crime. They are all present, and they have been increased by immigration ; yet they arc exceptional, and should be dealt with strictly as such, and quite apart from the totality of the movement.
It is this large human side of immigration, Enough which we arc related to the whole realm of ideal values that connect themselves with the free and friendly movement, which brings races long enough into contact to know cue another and to tolerate differences.
The supreme world question is that of races learning the lrghest and most difficult art of civilization; that cf living together with good will and intelligence—living together so that they may help one another rathen than exploit or despoil one another. The United States is helping to1 solve that pioblem in the only conceivable way; namely, by giving the races a chance to live together long enough to substitute human and social habits for mere clannish and tribal habits .
What is now the mother-miseliief in our race relationships'? Obviously the shadow of an extremely vulgar ignorance and prejudice, one race against another. Think of two nations as advanced as England and France living century after century hard by each other, and, until the most recent years, having merely contempt for each other—the average Englishman honestly thinking that a Frenchman was a kind of monkey with clothes on, and that chiefly because be bad a different manner and speech from the English !
Canadians, noticing the immigrants
arriving late in the autumn found difficulty in securing work, the Home of Industry and other charitable institutions of Montreal, being thus overciowded, have agitated for legislation to restrict immigration between October and March. To broaden the scope of this proposal and give to it a statistical basis, such as international bureaus will soon make possible, is the gist cf Professor von Philippovitch ’s scheme of a scientifically controlled Auswanderung, to use his term for migration.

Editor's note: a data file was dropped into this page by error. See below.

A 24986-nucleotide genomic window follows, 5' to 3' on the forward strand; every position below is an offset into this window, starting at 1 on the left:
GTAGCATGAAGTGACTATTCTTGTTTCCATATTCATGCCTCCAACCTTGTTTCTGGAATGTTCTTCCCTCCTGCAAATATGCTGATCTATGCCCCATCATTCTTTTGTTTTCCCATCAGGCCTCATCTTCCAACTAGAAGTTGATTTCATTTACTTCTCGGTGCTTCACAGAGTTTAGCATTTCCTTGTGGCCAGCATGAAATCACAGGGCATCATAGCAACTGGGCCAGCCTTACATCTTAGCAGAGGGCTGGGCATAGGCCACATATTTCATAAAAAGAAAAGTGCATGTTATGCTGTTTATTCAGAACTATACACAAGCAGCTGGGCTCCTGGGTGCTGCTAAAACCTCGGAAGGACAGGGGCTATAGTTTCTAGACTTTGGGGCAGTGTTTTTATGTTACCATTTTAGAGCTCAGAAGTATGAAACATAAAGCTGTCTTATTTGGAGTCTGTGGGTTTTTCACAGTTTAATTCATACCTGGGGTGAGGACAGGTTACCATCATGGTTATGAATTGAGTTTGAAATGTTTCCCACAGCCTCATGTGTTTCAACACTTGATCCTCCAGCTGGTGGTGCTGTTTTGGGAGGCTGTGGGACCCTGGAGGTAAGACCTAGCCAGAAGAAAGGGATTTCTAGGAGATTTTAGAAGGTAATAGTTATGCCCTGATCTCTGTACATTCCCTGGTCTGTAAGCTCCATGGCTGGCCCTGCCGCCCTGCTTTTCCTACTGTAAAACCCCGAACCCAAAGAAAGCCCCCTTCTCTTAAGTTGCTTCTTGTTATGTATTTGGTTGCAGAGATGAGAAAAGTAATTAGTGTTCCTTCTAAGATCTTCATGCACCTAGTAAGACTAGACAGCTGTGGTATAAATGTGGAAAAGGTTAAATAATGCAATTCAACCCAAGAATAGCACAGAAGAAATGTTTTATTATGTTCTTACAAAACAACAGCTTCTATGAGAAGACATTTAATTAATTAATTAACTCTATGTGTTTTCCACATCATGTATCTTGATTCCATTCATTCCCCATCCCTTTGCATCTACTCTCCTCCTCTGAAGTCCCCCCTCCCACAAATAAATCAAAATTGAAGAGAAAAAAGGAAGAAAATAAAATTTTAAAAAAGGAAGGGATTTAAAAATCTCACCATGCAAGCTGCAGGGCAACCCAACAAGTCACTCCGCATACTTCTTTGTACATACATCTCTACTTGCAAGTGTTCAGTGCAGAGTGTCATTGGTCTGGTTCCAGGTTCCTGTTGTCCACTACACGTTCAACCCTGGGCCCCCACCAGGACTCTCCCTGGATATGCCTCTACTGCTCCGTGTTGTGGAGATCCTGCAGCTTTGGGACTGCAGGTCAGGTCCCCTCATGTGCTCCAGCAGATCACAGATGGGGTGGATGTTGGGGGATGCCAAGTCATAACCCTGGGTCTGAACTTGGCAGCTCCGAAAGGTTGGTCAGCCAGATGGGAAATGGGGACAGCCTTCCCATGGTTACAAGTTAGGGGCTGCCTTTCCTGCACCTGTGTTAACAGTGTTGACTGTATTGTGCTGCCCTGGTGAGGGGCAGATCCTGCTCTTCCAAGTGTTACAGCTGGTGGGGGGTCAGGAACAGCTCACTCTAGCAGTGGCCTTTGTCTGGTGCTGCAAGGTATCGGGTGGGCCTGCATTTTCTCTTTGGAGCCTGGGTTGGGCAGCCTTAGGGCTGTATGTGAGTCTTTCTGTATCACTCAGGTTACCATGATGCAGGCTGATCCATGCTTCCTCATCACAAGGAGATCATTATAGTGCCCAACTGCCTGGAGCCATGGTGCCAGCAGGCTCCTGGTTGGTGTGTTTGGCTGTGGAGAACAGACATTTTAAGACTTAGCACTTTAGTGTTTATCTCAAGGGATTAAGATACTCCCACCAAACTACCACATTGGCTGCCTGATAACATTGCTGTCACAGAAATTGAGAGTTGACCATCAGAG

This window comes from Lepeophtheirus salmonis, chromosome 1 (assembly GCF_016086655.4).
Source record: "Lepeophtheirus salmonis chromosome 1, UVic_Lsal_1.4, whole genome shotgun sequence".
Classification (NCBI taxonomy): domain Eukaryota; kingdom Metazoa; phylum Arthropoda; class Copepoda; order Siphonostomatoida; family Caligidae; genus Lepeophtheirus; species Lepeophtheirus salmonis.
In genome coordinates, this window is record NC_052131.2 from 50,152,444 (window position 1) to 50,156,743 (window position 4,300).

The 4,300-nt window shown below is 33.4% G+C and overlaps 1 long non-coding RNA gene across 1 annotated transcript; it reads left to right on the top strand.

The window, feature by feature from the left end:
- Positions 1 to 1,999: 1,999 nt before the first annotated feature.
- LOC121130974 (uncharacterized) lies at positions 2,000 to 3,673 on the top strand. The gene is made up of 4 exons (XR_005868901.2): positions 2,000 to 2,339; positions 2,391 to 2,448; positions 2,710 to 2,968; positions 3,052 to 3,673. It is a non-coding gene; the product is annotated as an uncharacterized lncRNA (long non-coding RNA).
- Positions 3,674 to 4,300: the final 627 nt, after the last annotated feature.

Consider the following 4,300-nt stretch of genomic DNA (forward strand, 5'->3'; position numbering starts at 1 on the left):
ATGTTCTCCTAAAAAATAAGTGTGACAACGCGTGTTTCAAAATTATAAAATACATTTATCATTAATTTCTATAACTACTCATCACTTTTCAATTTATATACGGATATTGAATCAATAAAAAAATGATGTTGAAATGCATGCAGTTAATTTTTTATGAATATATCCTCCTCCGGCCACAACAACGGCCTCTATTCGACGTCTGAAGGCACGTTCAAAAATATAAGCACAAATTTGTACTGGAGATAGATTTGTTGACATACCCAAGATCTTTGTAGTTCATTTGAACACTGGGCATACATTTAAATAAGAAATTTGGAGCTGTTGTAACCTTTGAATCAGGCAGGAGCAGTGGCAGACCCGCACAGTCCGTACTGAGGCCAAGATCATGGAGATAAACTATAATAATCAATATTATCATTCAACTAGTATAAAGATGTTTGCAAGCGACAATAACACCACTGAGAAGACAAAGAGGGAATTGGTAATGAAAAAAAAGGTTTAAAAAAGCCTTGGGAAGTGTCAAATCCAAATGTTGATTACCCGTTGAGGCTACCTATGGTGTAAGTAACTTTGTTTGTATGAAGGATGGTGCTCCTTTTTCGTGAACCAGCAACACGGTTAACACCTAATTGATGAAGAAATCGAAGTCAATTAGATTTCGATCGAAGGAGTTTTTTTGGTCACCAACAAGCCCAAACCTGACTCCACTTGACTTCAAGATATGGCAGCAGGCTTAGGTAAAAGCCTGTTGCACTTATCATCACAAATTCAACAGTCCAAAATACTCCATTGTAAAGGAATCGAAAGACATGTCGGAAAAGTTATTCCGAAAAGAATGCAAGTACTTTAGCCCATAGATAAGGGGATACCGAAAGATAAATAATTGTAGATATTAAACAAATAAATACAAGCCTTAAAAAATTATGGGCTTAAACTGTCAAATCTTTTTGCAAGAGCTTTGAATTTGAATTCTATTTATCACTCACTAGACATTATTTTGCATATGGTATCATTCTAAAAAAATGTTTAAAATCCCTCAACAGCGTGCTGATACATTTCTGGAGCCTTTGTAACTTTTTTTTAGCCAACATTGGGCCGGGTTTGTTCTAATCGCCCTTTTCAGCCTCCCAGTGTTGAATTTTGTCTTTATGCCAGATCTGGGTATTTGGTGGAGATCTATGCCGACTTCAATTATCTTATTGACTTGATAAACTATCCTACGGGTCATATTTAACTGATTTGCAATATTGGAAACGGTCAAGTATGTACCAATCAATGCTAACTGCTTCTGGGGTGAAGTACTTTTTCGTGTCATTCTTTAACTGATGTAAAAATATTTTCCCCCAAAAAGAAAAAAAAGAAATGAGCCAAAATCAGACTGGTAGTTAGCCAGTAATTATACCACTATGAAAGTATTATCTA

On the whole speculative side of this question, we arc bound to allow for these two future possibilities: (11 an effective exclusion of the really unfit, so organized at selected points of departure and with such a standard and such penalties as to check the evil at its sources; (2) an international control and direction of these migiratory currents with deliberate reference to local trade demands. That physically and politically wc are suffering from the slovenly neglect with which we havo met this immigration is clear. This is seen in the whole humiliating history of our naturalization frauds, in staggering burdens cf insanity, dependency, pauperism, and certain forms of crime. These are, however, largely traceable to avoidable causes —to causes that should in future be brought under control, and constitue, indeed, the main problem.